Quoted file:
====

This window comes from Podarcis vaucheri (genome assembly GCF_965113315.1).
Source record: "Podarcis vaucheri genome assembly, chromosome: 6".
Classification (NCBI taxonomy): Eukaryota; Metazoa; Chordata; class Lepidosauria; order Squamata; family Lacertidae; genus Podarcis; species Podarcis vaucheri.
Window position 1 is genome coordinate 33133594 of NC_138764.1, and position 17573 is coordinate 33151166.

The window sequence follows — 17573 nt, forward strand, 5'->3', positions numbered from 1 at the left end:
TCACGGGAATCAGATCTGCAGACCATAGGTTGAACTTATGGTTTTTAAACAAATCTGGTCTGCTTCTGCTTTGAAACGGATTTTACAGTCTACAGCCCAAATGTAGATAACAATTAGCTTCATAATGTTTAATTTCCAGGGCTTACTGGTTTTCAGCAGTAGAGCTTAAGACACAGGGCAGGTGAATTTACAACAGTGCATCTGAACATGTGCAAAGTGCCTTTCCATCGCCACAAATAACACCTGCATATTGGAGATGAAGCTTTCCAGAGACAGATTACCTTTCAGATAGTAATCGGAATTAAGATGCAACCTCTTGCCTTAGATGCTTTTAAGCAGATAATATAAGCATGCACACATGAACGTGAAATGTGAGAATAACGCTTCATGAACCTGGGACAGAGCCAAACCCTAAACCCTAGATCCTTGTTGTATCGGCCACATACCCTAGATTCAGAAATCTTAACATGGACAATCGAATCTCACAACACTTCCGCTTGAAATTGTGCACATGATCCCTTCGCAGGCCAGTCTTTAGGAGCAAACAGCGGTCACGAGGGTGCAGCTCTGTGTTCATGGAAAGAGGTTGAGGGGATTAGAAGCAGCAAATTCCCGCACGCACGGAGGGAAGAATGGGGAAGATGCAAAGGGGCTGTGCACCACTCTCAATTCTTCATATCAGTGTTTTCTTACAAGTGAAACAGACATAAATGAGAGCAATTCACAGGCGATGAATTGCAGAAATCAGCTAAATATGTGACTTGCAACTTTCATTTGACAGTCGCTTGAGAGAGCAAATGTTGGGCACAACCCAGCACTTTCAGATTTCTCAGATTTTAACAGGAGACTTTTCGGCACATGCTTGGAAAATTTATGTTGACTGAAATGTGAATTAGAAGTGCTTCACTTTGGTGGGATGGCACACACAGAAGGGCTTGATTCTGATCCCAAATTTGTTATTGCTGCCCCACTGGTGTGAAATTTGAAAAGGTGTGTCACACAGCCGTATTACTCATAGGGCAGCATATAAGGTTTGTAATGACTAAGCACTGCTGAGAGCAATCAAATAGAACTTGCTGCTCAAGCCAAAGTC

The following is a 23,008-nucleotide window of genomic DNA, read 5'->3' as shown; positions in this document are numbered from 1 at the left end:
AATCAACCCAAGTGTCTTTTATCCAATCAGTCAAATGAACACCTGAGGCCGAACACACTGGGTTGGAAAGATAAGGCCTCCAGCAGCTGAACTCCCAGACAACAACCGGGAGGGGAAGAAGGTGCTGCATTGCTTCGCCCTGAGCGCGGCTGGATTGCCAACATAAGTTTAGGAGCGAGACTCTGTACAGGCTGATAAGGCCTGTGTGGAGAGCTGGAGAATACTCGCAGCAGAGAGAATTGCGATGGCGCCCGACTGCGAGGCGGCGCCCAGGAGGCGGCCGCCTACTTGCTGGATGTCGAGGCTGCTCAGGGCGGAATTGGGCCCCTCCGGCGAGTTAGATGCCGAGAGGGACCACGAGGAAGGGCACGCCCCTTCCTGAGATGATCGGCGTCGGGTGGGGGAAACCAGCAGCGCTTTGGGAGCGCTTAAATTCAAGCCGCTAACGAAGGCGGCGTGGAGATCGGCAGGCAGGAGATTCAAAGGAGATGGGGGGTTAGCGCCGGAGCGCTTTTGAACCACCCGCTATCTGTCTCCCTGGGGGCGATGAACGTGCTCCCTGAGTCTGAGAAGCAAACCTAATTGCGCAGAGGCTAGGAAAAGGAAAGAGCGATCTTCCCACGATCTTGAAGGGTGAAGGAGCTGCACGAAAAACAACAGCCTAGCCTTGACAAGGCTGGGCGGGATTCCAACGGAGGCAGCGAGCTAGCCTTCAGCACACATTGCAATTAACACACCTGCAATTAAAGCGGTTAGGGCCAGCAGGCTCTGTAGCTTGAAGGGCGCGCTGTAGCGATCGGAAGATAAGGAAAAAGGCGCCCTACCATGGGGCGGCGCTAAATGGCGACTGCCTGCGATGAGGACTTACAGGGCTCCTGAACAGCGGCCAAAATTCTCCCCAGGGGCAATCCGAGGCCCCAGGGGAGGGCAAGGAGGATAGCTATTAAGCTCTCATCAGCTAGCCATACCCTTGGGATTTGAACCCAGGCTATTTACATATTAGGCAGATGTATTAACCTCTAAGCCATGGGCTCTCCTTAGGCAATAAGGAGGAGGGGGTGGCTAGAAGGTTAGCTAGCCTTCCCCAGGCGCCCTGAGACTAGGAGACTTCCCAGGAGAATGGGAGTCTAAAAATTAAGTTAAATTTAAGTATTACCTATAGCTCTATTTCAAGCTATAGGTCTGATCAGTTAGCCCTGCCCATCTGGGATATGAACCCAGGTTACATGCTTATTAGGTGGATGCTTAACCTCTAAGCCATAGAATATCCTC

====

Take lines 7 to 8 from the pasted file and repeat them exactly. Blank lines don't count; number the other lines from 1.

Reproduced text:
The following is a 23,008-nucleotide window of genomic DNA, read 5'->3' as shown; positions in this document are numbered from 1 at the left end:
AATCAACCCAAGTGTCTTTTATCCAATCAGTCAAATGAACACCTGAGGCCGAACACACTGGGTTGGAAAGATAAGGCCTCCAGCAGCTGAACTCCCAGACAACAACCGGGAGGGGAAGAAGGTGCTGCATTGCTTCGCCCTGAGCGCGGCTGGATTGCCAACATAAGTTTAGGAGCGAGACTCTGTACAGGCTGATAAGGCCTGTGTGGAGAGCTGGAGAATACTCGCAGCAGAGAGAATTGCGATGGCGCCCGACTGCGAGGCGGCGCCCAGGAGGCGGCCGCCTACTTGCTGGATGTCGAGGCTGCTCAGGGCGGAATTGGGCCCCTCCGGCGAGTTAGATGCCGAGAGGGACCACGAGGAAGGGCACGCCCCTTCCTGAGATGATCGGCGTCGGGTGGGGGAAACCAGCAGCGCTTTGGGAGCGCTTAAATTCAAGCCGCTAACGAAGGCGGCGTGGAGATCGGCAGGCAGGAGATTCAAAGGAGATGGGGGGTTAGCGCCGGAGCGCTTTTGAACCACCCGCTATCTGTCTCCCTGGGGGCGATGAACGTGCTCCCTGAGTCTGAGAAGCAAACCTAATTGCGCAGAGGCTAGGAAAAGGAAAGAGCGATCTTCCCACGATCTTGAAGGGTGAAGGAGCTGCACGAAAAACAACAGCCTAGCCTTGACAAGGCTGGGCGGGATTCCAACGGAGGCAGCGAGCTAGCCTTCAGCACACATTGCAATTAACACACCTGCAATTAAAGCGGTTAGGGCCAGCAGGCTCTGTAGCTTGAAGGGCGCGCTGTAGCGATCGGAAGATAAGGAAAAAGGCGCCCTACCATGGGGCGGCGCTAAATGGCGACTGCCTGCGATGAGGACTTACAGGGCTCCTGAACAGCGGCCAAAATTCTCCCCAGGGGCAATCCGAGGCCCCAGGGGAGGGCAAGGAGGATAGCTATTAAGCTCTCATCAGCTAGCCATACCCTTGGGATTTGAACCCAGGCTATTTACATATTAGGCAGATGTATTAACCTCTAAGCCATGGGCTCTCCTTAGGCAATAAGGAGGAGGGGGTGGCTAGAAGGTTAGCTAGCCTTCCCCAGGCGCCCTGAGACTAGGAGACTTCCCAGGAGAATGGGAGTCTAAAAATTAAGTTAAATTTAAGTATTACCTATAGCTCTATTTCAAGCTATAGGTCTGATCAGTTAGCCCTGCCCATCTGGGATATGAACCCAGGTTACATGCTTATTAGGTGGATGCTTAACCTCTAAGCCATAGAATATCCTC